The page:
RCPsych responds to BBC Panorama on antidepressants and pregnancy

The Royal College of Psychiatrists has issued a statement in response to the important issues due to be raised by the Panorama programme, ‘The Truth about Pregnancy and Pills’, on BBC One tonight, Monday 1st July 2013.

Pre-publicity for the programme has incorrectly given the impression that if a mother takes a Selective Serotonin Reuptake Inhibitor (SSRI) in early pregnancy the risk of having a baby born with a heart defect increases from two in 100 to four in 100. Current evidence suggests that the risk is less than 1 in 100 and only a small increase on the 0.5 – 0.8 in a 100 risk found in the general population.

The Royal College of Psychiatrists statement aims to clarify that, although some studies have found that taking antidepressant medication in early pregnancy increases the risk of cardiac malformations in the baby, other studies have not shown this. In recent years there have been several studies from around the world of many thousands of women who have taken antidepressants in pregnancy. The better and larger studies find that the risk is much lower than indicated by the earlier research that is still sometimes referred to.

Women of childbearing age are prescribed antidepressants and it is estimated that approximately 3% of women take SSRIs in pregnancy. The baseline risk in the general population for congenital cardiac malformations in newborns is between 0.5-0.8%. Current evidence suggests that this risk might be slightly increased in babies exposed to an SSRI antidepressant in early pregnancy, but the rate of cardiac malformation is still less than 1%. It is also difficult to know whether this small increase in risk is due to the medication being taken, to the mood disorder itself, or to other factors such as smoking, high body weight, poor diet or alcohol use.

Dr Ian Jones, Vice Chair of the RCPsych’s Section of Perinatal Psychiatry, said: “Although it is still difficult to know for definite whether antidepressant medication increases the risk of malformations in babies, what we can be certain of is that any increase in risk is small. Depression in pregnancy and following childbirth (the postpartum period) is common, and is an illness with potentially serious consequences. It can be severe, with serious implications for the woman, her baby and her wider relationships. Suicide is a leading cause of maternal death in the UK.”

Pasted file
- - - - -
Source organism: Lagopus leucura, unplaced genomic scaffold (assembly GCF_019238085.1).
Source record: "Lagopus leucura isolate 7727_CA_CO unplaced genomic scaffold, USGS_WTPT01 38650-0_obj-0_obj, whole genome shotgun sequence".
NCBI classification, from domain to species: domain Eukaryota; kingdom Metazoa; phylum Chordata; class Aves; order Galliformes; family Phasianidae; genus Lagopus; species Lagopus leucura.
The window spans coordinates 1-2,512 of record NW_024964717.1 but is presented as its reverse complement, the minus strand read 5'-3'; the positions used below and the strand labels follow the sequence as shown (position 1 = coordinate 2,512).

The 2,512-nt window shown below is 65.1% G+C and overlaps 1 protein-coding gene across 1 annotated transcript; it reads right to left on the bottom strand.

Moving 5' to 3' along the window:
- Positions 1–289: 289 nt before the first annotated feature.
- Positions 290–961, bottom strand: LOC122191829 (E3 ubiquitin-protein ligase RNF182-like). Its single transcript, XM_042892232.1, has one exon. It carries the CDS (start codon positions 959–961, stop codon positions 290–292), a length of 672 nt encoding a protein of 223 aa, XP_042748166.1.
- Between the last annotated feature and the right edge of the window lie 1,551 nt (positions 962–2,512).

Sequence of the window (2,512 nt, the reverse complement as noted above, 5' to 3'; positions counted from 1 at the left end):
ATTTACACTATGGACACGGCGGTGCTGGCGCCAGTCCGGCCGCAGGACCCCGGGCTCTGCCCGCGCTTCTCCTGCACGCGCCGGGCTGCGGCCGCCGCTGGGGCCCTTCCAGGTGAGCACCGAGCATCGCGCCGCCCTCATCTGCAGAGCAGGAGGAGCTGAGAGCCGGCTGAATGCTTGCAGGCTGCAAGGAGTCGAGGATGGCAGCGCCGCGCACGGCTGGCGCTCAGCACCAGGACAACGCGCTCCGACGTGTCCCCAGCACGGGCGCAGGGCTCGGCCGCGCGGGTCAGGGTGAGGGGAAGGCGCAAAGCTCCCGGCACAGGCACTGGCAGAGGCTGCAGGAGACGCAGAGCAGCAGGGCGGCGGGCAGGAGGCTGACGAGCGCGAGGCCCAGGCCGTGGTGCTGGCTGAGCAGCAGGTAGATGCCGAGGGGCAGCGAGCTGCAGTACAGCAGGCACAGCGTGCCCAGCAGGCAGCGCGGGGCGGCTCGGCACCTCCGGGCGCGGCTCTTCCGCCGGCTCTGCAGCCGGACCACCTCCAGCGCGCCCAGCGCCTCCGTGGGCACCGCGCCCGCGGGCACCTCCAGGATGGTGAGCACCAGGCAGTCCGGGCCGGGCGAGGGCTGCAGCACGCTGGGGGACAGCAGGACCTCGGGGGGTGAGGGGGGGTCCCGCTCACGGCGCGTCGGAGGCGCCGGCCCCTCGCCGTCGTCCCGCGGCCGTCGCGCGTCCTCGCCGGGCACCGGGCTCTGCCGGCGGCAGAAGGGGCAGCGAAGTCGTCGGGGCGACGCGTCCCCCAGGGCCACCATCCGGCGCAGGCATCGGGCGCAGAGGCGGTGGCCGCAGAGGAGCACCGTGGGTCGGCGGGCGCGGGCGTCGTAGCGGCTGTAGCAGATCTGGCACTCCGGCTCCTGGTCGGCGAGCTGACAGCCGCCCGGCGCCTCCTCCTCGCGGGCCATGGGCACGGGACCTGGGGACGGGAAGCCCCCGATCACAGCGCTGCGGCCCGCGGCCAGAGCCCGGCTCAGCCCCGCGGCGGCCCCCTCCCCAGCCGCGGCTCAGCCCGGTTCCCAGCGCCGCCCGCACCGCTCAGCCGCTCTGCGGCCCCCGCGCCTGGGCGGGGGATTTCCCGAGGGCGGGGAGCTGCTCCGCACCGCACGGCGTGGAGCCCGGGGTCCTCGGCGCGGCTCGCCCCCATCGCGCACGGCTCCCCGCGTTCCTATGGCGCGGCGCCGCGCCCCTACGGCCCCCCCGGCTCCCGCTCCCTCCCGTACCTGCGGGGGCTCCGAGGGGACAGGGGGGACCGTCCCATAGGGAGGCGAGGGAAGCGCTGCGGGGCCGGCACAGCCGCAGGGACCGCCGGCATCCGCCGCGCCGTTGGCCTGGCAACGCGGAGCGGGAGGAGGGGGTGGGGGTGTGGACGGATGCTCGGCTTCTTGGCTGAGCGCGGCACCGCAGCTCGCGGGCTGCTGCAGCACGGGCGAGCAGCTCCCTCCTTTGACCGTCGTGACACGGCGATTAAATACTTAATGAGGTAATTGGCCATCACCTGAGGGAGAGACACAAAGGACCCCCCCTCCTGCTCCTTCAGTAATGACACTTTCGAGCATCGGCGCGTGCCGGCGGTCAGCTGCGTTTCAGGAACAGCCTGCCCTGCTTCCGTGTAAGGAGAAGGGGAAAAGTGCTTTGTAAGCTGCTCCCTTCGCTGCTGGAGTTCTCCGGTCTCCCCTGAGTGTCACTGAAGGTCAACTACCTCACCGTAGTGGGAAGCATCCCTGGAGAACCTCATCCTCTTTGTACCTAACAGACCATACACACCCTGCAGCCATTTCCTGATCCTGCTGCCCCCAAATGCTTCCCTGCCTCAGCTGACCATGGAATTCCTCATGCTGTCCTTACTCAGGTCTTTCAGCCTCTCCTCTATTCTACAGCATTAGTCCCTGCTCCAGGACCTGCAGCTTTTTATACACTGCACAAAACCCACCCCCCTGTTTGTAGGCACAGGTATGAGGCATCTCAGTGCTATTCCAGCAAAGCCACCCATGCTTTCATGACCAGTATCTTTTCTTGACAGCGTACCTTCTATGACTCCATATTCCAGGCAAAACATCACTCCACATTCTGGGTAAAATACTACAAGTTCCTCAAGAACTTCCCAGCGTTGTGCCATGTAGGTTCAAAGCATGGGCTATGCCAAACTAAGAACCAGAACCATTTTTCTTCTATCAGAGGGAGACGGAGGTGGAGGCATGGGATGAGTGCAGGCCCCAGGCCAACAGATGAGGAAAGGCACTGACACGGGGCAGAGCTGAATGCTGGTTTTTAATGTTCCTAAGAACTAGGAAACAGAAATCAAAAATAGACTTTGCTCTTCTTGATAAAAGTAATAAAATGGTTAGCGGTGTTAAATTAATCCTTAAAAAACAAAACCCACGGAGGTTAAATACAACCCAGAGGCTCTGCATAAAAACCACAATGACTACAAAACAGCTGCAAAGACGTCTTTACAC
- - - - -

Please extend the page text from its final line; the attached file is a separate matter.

Dr Liz McDonald, Chair of the RCPsych’s Section of Perinatal Psychiatry: “Women should not be taking medication in pregnancy if they don’t need to. For a woman taking an antidepressant and who is considering starting a family, or finds that she is pregnant, this is an excellent time to consider whether the medication is still required. Women should not stop their medication suddenly and, if they are concerned about continuing the antidepressant in pregnancy, they should discuss the options with their doctor.”

For some women, episodes of depression may be mild and brief, while in others they may be very severe and long lasting. A range of different treatment approaches may help women with depression and may include improved support, specific psychological and social interventions and for some women treatment with medication. In general the National Institute for Health and Care Excellence (NICE) only recommends antidepressant treatment for people with moderate to severe episodes of depression. It is vital that women who become depressed in pregnancy can access appropriate and timely help. For some women with moderate to severe episodes of depression, or with a history of severe mental illness, taking medication in pregnancy may be the most appropriate decision.

Dr Liz McDonald said: “The decision to take medication in pregnancy is always difficult. It must be made by women themselves, following discussion with their doctors where they weigh up the risks and benefits of all options, taking into account their individual needs and circumstances. It is important to recognise that severe psychiatric illness may have negative consequences for the woman, her baby and her family, and these must be weighed against what is known about the risks of taking medication.

“Antidepressants definitely have their place. Not only is suicide a major risk, but if a woman has an episode of depression it can have profound implications for the mother, baby and the whole family. There may be risks with taking antidepressants, as with other medications, but the risks are small and women who are concerned should discuss the balance of benefit and risk with their doctor.”

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